“Oh, right,” she said. “Being a long way from your family must be tough. I can see why you’re finding that hard.”
And that was it. But I didn't want sympathy. I wanted her to say “So how could I help you?” or, much better, skip the chit chat and just say “So can I take the kids for the morning on Tuesday?”
I think she had forgotten what it is like to be in the trenches.
I think a lot of people forget what it is like, actually, how when you’re in the middle of it sometimes you really can’t see out the other side. I try not to tell other people what they should do, generally, but I’m going to make an exception here. Older women – empty nesters – retirees – I wish you would step up. I wish you would step up and help those of us who are struggling with our young children. We’re not hard to find, I promise. Take our kids for an afternoon. Do it often, if you can bear to.
Once you've got them, do whatever you like with them – stick them in front of the TV for four hours if you want to, or let them play with power tools. Feed them all the refined sugar they can fit in their sticky little hands. That’s fine. Just help. Lots of us don’t have anyone we can really count on to do that and sometimes it makes it really hard to breathe. The adorable moments don't erase the difficult days.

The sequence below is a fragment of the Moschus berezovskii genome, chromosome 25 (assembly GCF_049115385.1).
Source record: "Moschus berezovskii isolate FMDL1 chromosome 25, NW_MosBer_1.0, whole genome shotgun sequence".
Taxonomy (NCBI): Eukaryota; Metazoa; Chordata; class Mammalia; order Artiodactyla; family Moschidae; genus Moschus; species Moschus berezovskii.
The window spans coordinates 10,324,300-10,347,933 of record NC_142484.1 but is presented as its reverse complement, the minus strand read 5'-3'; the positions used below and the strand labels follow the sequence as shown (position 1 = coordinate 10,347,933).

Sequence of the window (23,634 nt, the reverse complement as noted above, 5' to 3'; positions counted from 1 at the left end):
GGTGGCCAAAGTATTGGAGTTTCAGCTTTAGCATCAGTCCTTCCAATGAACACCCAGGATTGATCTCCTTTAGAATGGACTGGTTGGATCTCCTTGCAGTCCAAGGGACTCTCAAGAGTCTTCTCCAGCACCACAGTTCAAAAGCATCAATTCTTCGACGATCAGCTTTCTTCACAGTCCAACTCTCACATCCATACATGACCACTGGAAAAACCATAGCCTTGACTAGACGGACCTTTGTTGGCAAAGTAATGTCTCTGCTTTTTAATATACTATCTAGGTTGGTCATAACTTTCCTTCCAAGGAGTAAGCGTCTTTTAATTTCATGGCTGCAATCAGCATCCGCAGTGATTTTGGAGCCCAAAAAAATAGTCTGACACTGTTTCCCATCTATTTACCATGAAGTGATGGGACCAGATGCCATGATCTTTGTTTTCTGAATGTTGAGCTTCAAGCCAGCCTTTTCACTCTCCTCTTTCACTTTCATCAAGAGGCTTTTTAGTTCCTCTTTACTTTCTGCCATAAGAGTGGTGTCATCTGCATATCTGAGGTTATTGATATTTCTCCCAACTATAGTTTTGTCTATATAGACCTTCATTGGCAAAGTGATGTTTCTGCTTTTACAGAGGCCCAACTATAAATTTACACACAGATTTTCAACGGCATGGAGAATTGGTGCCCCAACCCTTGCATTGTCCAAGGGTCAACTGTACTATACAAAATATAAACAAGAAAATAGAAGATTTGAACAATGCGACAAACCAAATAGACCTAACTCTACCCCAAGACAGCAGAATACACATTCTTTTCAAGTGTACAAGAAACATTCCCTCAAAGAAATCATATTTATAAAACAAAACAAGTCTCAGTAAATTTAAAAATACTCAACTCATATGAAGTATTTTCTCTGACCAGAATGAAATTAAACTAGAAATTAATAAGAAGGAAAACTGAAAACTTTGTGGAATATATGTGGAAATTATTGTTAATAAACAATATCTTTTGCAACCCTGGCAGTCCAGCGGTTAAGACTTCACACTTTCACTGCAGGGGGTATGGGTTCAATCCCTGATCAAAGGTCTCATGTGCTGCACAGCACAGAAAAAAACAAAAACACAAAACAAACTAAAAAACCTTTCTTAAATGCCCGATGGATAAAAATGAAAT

So we went to buy their school uniforms. One of the really great things that's happened recently is that Blue's eating - a huge, huge issue around here - has suddenly got easier. He's eating sausages, now, and fish, oddly enough, and he no longer cries when he sees an egg. Mealtimes still aren't easy but that pressure has eased a little. He has even eased up on his lunch restrictions. For years (seriously, years) he would only eat raspberry jam sandwiches on white bread with the crusts cut off. Now, he will happily eat raspberry jam sandwiches on white bread with the crusts still on, and he's even broadened his horizons to try a croissant for lunch once when we were out, and a cheese sandwich another time. This is a really good thing, because the uniform shopping was taking longer than I expected and they were really needing lunch. How wonderful, I thought, that I can now take these kids out for a simple meal if we get stuck. This could never have happened a year ago. And I said "Kids, I think we're all getting hungry. Let's go and get a sandwich at Starbucks."